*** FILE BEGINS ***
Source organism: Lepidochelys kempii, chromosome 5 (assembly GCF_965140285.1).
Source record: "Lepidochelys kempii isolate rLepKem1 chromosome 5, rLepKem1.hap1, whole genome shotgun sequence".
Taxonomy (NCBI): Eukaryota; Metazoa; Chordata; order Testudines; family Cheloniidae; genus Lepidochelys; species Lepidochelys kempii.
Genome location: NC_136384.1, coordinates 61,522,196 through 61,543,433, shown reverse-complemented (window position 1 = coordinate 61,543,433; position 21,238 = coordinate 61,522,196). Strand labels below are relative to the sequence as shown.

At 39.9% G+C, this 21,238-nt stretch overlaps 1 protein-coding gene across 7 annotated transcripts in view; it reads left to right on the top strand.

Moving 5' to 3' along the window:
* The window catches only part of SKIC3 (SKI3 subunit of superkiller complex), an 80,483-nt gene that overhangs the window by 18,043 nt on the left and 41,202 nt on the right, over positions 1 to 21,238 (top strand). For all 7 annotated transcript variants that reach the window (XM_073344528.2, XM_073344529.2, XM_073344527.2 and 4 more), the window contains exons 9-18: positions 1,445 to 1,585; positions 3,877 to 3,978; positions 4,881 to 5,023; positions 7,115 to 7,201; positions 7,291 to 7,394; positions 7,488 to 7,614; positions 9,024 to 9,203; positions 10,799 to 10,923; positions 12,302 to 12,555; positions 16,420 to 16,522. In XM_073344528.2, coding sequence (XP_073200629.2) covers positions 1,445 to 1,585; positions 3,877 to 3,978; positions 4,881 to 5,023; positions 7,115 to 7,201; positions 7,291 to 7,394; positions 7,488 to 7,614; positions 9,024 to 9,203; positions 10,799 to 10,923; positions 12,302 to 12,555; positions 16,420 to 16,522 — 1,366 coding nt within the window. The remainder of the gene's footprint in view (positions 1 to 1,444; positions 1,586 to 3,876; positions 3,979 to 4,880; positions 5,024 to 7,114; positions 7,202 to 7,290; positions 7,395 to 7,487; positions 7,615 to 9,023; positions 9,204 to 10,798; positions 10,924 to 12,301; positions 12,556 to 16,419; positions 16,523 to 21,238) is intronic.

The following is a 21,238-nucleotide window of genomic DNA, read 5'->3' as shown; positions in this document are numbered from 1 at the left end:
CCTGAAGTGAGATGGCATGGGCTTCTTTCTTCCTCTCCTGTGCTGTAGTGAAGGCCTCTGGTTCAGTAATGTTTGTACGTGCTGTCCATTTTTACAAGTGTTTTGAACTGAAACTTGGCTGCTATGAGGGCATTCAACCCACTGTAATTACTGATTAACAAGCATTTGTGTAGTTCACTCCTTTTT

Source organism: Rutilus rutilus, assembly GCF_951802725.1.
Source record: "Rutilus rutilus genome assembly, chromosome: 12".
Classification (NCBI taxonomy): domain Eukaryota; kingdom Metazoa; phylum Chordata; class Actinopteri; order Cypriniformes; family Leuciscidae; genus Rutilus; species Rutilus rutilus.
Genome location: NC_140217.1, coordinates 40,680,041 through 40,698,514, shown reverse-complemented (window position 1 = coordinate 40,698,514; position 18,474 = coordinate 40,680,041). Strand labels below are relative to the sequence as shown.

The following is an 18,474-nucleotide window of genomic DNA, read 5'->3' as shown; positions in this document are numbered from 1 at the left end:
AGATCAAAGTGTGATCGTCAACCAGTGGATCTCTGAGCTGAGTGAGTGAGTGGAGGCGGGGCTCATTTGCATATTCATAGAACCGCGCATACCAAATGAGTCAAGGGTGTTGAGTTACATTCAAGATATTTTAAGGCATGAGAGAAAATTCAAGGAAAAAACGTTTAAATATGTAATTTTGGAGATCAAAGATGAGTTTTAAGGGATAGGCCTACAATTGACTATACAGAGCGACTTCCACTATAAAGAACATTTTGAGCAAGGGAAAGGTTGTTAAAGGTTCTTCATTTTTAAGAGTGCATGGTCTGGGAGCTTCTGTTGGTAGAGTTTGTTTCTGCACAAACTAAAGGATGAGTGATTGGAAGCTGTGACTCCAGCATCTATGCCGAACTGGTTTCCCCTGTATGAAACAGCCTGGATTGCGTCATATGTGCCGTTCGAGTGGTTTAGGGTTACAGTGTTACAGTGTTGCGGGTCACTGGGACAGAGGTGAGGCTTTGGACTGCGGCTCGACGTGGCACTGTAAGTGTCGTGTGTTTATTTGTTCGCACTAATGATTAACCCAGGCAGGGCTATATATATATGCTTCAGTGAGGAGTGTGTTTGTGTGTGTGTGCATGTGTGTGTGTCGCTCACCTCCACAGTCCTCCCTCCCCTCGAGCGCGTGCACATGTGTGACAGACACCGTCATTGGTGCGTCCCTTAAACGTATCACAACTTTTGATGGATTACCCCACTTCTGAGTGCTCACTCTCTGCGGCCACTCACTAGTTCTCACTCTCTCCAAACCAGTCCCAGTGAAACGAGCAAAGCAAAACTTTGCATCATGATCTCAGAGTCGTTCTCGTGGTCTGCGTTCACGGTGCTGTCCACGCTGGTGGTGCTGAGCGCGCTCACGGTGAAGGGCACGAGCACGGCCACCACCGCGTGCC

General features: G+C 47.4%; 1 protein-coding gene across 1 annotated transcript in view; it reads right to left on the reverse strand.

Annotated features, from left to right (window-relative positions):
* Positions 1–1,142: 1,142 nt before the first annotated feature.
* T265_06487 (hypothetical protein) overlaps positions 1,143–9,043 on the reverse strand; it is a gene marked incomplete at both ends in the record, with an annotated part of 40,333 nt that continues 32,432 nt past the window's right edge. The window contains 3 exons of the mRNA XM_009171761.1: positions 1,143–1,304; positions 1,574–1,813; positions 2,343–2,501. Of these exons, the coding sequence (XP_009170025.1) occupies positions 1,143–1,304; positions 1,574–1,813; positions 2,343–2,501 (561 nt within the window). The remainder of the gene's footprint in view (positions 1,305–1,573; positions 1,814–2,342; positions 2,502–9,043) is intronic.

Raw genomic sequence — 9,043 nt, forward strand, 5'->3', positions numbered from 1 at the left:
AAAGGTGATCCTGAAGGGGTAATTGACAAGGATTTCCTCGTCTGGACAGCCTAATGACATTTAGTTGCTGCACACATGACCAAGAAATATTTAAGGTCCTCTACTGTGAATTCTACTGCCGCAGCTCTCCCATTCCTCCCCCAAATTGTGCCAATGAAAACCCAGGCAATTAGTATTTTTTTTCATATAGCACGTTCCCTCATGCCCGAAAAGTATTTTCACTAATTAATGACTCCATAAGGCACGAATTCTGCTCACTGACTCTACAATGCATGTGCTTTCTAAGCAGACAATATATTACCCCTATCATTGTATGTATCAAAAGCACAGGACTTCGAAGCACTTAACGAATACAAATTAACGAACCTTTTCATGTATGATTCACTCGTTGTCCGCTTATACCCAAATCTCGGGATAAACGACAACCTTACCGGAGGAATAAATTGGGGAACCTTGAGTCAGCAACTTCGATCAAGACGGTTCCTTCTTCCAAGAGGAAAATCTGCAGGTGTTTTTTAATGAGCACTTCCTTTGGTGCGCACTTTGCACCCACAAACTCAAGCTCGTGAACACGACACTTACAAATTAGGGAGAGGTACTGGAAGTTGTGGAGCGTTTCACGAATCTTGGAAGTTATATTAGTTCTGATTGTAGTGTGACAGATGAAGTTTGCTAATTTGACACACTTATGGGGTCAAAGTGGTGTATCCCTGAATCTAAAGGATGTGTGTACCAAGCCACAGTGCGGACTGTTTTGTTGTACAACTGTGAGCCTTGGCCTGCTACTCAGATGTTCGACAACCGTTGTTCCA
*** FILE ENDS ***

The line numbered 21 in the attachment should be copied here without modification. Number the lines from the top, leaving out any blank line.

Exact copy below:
AAAGGTGATCCTGAAGGGGTAATTGACAAGGATTTCCTCGTCTGGACAGCCTAATGACATTTAGTTGCTGCACACATGACCAAGAAATATTTAAGGTCCTCTACTGTGAATTCTACTGCCGCAGCTCTCCCATTCCTCCCCCAAATTGTGCCAATGAAAACCCAGGCAATTAGTATTTTTTTTCATATAGCACGTTCCCTCATGCCCGAAAAGTATTTTCACTAATTAATGACTCCATAAGGCACGAATTCTGCTCACTGACTCTACAATGCATGTGCTTTCTAAGCAGACAATATATTACCCCTATCATTGTATGTATCAAAAGCACAGGACTTCGAAGCACTTAACGAATACAAATTAACGAACCTTTTCATGTATGATTCACTCGTTGTCCGCTTATACCCAAATCTCGGGATAAACGACAACCTTACCGGAGGAATAAATTGGGGAACCTTGAGTCAGCAACTTCGATCAAGACGGTTCCTTCTTCCAAGAGGAAAATCTGCAGGTGTTTTTTAATGAGCACTTCCTTTGGTGCGCACTTTGCACCCACAAACTCAAGCTCGTGAACACGACACTTACAAATTAGGGAGAGGTACTGGAAGTTGTGGAGCGTTTCACGAATCTTGGAAGTTATATTAGTTCTGATTGTAGTGTGACAGATGAAGTTTGCTAATTTGACACACTTATGGGGTCAAAGTGGTGTATCCCTGAATCTAAAGGATGTGTGTACCAAGCCACAGTGCGGACTGTTTTGTTGTACAACTGTGAGCCTTGGCCTGCTACTCAGATGTTCGACAACCGTTGTTCCA